“The ongoing revenue generated by the fee increase would actually pay for management of those fisheries resources, the staff, our fisheries expertise, to collect data, analyze that data and make management decisions that benefit fish populations,” Strommen said.

In total, the DNR’s full request to lawmakers is broad in scope and includes about $287 million in new state spending. For context, the agency’s most recent two-year budget was $1.3 billion.

The DNR also wants hundreds of millions more for infrastructure projects funded through government borrowing. Altogether, the money includes initiatives to modernize and upgrade state park roads, buildings and trails, camping infrastructure, boating access, fisheries, streams and water-related infrastructure like culverts and more. (Whether lawmakers will approve a bonding bill or cash for state infrastructure projects is in limbo because of a separate fight about tax cuts.)

There are six fees that DNR asked to increase. Two of those fees are levied on businesses like utility companies and golf courses. Four fall on recreation:

  • Parks: Among the increases, a daily vehicle permit would rise from $7 to $10, and an annual pass would go up from $35 to $45.
  • Fishing: A resident fishing license would jump from $25 to $30 and non-resident licenses would increase from $51 to $67.
  • Boats: A surcharge on boats for aquatic invasive species work would rise from $10.60 to $20.
  • Watercraft registrations: These registrations, which last for three years, would rise between 78% and 143% depending on the size of the boat. The current registration fee for a motorboat between 17 ft and 19 feet is $27, and the fee would increase to $59.

While a decline in deer hunting and fishing has led the DNR to question its funding sources in recent years, the agency isn’t suffering from a lack of demand for licenses in every case. State budget documents say visitors have spiked at state parks, especially in the first two years of the COVID-19 pandemic. That leads to more revenue, but also a greater impact on park infrastructure and more need for services.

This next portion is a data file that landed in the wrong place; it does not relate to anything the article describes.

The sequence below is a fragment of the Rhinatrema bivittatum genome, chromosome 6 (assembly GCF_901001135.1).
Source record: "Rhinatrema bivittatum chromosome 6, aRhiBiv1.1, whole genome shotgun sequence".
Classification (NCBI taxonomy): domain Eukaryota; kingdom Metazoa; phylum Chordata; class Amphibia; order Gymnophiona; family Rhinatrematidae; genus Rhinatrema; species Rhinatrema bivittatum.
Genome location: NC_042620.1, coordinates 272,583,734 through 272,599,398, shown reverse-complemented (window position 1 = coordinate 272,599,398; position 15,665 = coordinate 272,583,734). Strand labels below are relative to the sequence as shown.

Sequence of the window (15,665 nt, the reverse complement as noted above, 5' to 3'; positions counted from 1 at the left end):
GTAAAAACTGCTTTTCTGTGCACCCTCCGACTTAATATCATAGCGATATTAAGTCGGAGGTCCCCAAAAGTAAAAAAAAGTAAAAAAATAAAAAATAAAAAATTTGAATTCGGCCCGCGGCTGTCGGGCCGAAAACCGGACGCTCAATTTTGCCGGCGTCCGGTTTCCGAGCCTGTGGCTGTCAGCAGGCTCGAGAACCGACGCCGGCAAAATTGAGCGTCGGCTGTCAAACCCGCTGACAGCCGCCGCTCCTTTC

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The agency says it would use money from more expensive park passes in part to expand visitor services in spring and fall, seasons when the number of visitors now rivals summertime. “High visitation is becoming year-round, yet staffing levels have remained relatively the same,” the budget documents say.

The DNR also asked for money for other initiatives, including money to help reforestation efforts in areas impacted by emerald ash borer and extra cash for managing chronic wasting disease in deer.

A huge chunk of change — nearly $90 million in the two-year budget from the general fund and other revenue sources like fees — would also simply pay for maintaining “current levels of service,” which includes things like higher costs for gasoline, employee salaries and benefits, septic systems and garbage removal.

A divide over increased fees

Some DFLers have stood by the idea of fee increases, even with Minnesota’s large surplus. The environmental budget plan released by House Democrats included every fee increase, which together would raise about $30.4 million in the next two years.

State Rep. Rick Hansen

State Rep. Rick Hansen, a South St. Paul Democrat who chairs the House Environment and Natural Resources Finance and Policy Committee, said he doesn’t want to raise fees. But during a recent hearing, Hansen said they’re necessary when Democrats want to spend heavily on a wide range of environmental priorities while still making sure the state is paying government employees who make the agency work. And Hansen accused Republicans of not agreeing to enough environmental spending when the GOP used to control the Senate.